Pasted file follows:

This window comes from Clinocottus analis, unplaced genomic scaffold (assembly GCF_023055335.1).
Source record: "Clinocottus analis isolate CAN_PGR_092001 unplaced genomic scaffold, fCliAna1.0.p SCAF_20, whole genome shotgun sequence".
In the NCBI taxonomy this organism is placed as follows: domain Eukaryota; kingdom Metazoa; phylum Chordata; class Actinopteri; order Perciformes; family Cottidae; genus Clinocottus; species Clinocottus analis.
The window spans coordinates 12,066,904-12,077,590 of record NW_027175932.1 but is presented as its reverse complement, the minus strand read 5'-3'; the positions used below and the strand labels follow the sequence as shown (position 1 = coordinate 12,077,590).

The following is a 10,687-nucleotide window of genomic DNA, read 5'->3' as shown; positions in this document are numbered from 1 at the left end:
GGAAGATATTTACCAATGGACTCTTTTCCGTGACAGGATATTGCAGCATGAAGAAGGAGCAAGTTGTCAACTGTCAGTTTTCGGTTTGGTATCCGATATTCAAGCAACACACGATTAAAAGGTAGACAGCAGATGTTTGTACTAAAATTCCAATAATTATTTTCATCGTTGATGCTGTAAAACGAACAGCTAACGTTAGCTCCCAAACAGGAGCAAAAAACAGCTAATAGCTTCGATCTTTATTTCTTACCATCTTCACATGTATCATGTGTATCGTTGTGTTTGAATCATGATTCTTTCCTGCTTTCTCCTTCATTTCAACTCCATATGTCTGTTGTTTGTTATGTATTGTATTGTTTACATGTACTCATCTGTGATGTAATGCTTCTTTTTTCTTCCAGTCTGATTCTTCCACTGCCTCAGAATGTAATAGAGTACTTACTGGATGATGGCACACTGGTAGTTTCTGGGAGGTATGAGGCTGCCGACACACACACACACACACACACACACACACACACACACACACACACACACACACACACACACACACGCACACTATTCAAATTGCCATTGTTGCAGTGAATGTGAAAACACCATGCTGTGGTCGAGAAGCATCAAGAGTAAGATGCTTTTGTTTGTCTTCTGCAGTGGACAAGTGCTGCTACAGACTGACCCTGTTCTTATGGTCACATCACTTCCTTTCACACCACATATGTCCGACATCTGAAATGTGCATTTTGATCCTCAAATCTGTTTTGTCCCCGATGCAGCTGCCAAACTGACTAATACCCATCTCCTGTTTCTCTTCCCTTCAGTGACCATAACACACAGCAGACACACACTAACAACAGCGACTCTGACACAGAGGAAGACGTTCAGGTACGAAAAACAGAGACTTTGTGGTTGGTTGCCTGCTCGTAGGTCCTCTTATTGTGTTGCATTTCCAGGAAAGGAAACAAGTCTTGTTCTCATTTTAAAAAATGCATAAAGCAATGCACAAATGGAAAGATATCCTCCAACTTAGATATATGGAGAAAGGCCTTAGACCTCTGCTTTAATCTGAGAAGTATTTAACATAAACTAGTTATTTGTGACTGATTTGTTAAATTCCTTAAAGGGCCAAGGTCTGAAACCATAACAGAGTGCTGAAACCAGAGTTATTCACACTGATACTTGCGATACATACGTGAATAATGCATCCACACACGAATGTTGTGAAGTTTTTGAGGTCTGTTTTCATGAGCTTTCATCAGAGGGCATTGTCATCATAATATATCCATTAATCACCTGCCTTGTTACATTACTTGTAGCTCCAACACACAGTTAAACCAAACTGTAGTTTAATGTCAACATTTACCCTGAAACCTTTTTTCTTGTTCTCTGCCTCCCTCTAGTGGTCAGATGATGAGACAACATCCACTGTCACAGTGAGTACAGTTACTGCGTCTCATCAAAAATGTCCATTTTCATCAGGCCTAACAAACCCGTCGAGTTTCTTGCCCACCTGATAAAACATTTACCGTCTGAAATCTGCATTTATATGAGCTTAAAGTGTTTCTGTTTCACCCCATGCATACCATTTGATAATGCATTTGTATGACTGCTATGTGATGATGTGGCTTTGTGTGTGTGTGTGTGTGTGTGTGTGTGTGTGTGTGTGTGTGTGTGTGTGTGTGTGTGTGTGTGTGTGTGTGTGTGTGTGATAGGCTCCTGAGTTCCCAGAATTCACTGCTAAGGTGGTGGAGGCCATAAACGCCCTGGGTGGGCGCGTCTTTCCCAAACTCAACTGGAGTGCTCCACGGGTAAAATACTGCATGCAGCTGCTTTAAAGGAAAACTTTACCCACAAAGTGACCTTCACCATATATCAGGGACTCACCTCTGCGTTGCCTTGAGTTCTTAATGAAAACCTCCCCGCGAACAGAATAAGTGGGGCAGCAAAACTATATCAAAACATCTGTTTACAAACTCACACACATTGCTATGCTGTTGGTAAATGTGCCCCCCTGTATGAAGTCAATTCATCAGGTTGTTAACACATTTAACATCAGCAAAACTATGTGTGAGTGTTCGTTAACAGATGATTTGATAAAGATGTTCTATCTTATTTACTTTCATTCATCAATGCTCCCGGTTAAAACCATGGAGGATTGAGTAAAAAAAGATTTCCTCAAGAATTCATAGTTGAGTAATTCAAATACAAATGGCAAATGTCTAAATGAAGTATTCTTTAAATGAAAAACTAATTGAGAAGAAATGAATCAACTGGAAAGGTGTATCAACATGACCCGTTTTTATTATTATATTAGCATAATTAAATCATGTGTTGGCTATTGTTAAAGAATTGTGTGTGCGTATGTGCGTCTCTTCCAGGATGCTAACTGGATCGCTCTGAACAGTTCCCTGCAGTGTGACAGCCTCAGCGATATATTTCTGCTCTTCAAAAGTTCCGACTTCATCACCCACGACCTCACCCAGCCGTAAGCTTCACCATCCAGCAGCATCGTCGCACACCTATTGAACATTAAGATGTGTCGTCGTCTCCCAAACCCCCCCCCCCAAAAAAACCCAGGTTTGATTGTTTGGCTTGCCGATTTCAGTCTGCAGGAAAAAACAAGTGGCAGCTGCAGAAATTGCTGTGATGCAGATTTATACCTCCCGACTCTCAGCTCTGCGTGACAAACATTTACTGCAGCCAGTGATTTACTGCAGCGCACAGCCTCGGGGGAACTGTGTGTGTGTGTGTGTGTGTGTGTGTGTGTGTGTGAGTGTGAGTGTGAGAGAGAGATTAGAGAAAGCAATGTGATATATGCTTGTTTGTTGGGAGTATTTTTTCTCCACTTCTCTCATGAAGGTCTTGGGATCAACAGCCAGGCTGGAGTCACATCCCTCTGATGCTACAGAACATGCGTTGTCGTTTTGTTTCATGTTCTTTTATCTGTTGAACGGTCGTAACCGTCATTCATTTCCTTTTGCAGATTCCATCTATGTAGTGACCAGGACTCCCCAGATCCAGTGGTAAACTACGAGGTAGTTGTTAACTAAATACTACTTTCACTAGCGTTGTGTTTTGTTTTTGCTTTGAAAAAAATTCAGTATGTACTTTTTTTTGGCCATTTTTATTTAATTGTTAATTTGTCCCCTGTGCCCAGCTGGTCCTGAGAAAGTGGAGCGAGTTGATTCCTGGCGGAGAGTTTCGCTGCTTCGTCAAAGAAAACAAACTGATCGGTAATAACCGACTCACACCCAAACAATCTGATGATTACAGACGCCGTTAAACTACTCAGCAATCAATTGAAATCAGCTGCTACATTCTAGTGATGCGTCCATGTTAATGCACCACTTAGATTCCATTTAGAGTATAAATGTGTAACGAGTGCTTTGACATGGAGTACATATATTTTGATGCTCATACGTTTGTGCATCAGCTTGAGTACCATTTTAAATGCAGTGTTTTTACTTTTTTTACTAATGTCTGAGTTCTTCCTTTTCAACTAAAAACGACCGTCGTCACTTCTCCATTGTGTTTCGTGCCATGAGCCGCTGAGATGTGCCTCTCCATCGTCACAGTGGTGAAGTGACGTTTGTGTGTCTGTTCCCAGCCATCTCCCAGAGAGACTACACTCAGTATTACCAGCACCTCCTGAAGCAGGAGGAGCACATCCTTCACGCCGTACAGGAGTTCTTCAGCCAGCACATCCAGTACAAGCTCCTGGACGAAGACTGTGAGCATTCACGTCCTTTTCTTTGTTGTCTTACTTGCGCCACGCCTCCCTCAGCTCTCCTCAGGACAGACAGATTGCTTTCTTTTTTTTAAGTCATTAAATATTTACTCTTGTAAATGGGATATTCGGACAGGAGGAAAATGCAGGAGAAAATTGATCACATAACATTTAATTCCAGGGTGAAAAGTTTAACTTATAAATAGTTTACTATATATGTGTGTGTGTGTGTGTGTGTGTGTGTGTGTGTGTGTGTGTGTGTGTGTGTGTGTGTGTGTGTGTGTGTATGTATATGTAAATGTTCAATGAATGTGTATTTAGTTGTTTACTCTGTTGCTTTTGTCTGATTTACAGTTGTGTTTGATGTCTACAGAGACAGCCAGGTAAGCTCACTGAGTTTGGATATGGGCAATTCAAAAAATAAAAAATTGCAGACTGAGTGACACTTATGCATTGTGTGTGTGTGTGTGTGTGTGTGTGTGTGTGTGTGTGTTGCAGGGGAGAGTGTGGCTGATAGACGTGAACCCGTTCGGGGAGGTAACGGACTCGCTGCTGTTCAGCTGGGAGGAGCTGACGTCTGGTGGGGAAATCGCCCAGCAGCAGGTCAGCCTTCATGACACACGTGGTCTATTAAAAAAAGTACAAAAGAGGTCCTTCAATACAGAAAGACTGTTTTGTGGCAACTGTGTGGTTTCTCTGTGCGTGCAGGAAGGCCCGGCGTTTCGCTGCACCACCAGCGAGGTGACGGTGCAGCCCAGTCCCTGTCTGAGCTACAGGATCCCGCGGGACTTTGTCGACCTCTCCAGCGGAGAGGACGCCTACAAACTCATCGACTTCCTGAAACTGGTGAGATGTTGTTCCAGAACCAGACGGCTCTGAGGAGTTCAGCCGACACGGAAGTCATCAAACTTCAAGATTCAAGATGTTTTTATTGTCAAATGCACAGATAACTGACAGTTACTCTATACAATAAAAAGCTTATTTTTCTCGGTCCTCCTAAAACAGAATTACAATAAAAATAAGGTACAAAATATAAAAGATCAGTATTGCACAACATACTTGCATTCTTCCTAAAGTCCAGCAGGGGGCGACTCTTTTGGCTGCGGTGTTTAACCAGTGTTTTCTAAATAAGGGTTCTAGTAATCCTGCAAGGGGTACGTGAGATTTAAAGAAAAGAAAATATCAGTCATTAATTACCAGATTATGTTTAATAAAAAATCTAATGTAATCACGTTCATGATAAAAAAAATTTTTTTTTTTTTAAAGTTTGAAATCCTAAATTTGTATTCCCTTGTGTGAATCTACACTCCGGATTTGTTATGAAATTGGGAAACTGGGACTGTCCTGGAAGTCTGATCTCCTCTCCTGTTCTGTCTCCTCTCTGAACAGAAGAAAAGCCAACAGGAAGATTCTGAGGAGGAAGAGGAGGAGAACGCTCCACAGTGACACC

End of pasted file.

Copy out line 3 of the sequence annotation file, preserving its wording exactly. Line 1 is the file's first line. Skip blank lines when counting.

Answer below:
In the NCBI taxonomy this organism is placed as follows: domain Eukaryota; kingdom Metazoa; phylum Chordata; class Actinopteri; order Perciformes; family Cottidae; genus Clinocottus; species Clinocottus analis.